As Manjusri said, this will inspire imitators; enough imitators, and the rock will not be available for anything because it will degrade to the point where it's unsafe.
posted by pdb at 2:50 PM on May 9, 2006


I don't know for sure, but the treelessness of the Yosemite meadow may be from Indian burning. Here is a link to a mini essay about Indian burning in Oregon, but it was common practice nearly everywhere in the Americas. Indians set fire in the spring and fall to clear out brush and to create and maintain meadows, which support more wildlife than do forests.

Many of the landscapes that we associate with "wilderness" were in reality man-made in the centuries before Columbus. And without continued intervention, most open areas will eventually be covered with trees. Today the Park and Forest Services sometimes tries to mimic the Indian process, either with controlled burns or with chainsaws.

So if the Park Service has been cutting trees at the edge of that meadow, Alpinist, they might be trying to maintain a historic landscape. Or they might be making room for a new motel. The bastards.
posted by LarryC at 3:05 PM on May 9, 2006


Yosemite Valley actually has far more trees now than it had when white folks kicked the Ahwahneechee out. The Awahneechee (the name derives from their word for Yosemite, 'The Valley of the Tall Grass') used to set regular wild-fires to clear the meadows and encourage the growth of black oaks which they foraged for acorns. The course of the Merced has also been stabilized, which promotes the growth of trees in areas where formerly it meandered.

"enough imitators, and the rock will not be available for anything because it will degrade to the point where it's unsafe."

It isn't an issue of safety. If you look at the pictures of Delicate Arch, it's not something that human weight is going to unsettle. If this were to become a frequently travelled route, you would eventually see signs of wear in the most frequently travelled lines. Chalk residue would be frequently spotted. A groove would wear in the rock where people rap off. Fragile holds will break off. Some idiot would eventually come by and put in a bolt, and someone else would chop it off.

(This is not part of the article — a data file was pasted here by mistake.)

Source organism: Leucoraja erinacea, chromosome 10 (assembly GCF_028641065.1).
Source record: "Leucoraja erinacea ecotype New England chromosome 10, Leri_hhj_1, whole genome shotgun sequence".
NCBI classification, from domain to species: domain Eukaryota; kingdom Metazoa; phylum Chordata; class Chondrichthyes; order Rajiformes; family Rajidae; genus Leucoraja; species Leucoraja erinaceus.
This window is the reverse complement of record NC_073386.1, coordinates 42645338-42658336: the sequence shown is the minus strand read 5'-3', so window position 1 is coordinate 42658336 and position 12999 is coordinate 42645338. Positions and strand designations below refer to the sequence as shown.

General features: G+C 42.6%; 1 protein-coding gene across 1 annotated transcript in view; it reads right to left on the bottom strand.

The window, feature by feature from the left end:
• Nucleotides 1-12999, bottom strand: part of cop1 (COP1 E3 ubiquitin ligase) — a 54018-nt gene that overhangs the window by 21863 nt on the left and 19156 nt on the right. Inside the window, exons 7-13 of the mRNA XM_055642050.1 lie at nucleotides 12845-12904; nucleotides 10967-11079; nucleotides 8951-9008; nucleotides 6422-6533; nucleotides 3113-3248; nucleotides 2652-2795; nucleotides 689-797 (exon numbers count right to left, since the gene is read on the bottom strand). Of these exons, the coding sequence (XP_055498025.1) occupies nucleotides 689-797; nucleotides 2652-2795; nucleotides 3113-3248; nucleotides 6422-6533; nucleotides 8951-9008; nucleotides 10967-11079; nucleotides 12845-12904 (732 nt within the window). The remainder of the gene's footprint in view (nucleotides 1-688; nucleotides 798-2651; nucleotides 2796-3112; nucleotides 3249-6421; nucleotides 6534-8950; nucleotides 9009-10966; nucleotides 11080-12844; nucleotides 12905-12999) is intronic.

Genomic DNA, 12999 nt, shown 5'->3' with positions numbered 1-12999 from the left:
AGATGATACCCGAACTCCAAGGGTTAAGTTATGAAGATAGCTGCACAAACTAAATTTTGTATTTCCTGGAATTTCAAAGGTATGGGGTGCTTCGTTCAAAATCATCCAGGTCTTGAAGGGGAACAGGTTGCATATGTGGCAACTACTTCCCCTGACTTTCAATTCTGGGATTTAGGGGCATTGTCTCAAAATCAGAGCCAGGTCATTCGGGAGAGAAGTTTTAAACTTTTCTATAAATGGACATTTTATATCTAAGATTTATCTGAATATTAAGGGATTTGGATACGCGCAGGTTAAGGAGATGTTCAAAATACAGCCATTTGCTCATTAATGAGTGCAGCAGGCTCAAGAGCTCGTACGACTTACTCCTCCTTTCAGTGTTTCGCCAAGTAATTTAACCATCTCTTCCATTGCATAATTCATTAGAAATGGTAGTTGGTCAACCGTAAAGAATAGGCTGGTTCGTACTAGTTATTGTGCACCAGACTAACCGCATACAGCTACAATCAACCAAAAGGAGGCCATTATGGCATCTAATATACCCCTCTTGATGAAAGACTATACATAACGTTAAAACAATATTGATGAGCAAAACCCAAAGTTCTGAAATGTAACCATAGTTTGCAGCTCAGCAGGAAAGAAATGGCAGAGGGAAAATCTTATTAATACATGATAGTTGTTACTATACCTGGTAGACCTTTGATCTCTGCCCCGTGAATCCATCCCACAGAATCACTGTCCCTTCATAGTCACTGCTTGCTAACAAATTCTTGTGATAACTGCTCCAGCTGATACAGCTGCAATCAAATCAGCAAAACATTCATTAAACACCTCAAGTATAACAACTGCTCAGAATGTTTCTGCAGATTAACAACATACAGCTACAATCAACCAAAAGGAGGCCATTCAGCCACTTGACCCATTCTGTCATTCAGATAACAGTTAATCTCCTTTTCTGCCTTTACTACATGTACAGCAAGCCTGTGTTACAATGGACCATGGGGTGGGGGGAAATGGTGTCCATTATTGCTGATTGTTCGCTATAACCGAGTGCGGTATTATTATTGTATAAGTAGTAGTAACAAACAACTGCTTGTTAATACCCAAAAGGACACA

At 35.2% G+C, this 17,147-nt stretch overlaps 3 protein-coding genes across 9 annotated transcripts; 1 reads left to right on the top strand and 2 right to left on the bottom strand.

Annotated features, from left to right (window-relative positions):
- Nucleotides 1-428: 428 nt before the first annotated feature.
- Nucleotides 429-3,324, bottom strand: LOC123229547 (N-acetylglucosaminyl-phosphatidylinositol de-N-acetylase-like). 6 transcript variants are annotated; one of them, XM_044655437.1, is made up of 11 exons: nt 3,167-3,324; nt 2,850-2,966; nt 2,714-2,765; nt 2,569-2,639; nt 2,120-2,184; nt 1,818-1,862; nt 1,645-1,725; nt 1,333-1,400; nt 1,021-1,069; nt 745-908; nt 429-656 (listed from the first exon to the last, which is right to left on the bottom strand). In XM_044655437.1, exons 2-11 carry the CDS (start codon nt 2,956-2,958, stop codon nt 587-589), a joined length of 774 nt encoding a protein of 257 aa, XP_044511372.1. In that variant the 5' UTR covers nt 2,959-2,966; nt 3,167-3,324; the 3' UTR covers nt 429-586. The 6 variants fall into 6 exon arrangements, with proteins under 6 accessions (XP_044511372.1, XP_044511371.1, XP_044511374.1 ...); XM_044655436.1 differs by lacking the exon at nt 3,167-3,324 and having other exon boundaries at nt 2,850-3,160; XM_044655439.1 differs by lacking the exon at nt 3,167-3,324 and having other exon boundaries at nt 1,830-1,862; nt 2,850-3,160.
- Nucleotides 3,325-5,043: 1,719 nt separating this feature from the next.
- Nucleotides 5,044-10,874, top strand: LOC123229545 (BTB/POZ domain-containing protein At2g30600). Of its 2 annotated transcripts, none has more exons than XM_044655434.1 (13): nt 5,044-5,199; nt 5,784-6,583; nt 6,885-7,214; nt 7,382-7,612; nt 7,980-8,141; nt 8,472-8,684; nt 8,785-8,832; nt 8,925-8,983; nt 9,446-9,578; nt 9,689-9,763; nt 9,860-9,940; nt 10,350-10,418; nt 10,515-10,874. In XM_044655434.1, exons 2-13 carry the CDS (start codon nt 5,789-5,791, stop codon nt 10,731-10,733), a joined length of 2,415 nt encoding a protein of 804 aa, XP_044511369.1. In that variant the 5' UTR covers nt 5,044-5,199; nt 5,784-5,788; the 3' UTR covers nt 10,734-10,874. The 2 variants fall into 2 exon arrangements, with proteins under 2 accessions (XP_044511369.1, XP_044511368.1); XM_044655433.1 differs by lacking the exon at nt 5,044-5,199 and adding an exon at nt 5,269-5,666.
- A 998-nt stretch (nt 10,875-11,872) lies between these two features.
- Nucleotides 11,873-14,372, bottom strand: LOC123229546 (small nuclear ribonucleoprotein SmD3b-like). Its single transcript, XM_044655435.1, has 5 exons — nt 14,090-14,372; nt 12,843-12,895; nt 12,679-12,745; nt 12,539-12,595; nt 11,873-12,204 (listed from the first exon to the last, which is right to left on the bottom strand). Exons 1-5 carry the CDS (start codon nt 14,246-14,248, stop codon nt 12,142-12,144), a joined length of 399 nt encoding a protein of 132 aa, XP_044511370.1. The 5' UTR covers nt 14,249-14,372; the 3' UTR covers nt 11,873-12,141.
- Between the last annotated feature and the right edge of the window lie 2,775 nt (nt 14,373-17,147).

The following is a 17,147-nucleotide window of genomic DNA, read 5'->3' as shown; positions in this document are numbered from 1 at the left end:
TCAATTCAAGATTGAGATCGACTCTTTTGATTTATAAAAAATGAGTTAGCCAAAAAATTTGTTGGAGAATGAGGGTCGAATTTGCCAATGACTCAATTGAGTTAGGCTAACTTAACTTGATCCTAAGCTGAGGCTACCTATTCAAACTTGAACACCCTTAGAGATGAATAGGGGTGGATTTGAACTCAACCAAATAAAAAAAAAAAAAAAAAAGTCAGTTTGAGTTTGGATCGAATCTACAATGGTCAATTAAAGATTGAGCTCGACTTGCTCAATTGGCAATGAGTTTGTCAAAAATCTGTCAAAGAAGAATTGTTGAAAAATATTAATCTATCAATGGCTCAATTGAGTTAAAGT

I doubt this will happen, because if people could climb it, they would have, or they have already. It was still a bad move to publicise it, but, in all, a fairly trivial event and not something to get worked up over. Anyone who cavalierly wishes someone death over this, really ought to step away from the computer and go reconnect to humanity by talking to people face to face. For their own good.
posted by Manjusri at 3:06 PM on May 9, 2006


I'm of two minds about this.

I've been to the Delicate Arch and most of the other 'suggested' natural features in Colorado/Arizona/Utah. It isn't going anywhere anytime soon, but shit like this can't possibly be good for it and I'd hate to think of anything happening to such a beautiful formation (lol goatse). I think what I most resent is the attitude about being the singular exception to the rules that are in place (necessarily) to protect features like this.

On the flip side of the coin, I've driven through Utah's backroads, parked along the side, and have free-handed a few of those huge standing rock towers. It's an amazing experience (although probably trespassing), and despite the fact that I came very, very close to dying twice I'm glad I did them.

Those rocktowers aren't going anywhere anytime soon, they're less 'fragile' than the Arch, and in the area I was in you couldn't spit but hit one. All the same I'm trying to figure out if what I did was sort of an asshole tourist thing to do. I'm the sort of person who, seeing an especially interesting artificial cliff-face along the side of the road in New England (where blasting solid rock to build roads is common), will step out and climb it. I don't think there's anything wrong with this. There's a point buried in here somewhere about differences of degree and differences of kind, or maybe the perception of the artificial lacking value, but I can't make out what that point might be.
posted by Ryvar at 3:20 PM on May 9, 2006


> but shit like this can't possibly be good for it

Huh?

He climbed it without fixed gear. Without bolts. Without changing anything.

Prohibiting this is purely stupid and ignorant.

Like so much else these days.
posted by spincycle at 3:37 PM on May 9, 2006


> Patagoniacs suck.

Anti-Patagoniacs suck.
posted by spincycle at 3:51 PM on May 9, 2006


Suck my patagonads.
posted by George_Spiggott at 3:53 PM on May 9, 2006


He climbed it without fixed gear.

He most certainly did. He never even called me.
posted by fixedgear at 4:00 PM on May 9, 2006


> I'm pissed. Open letter I sent to Patagonia.

I'm pissed at your pissed-ness, and have sent Patagonia a letter arguing against your points.

Dean was right, the climb should be legal, and the NPS/NFS/BLM should all go take a collective breather before making things that BELONG TO US illegal to climb on.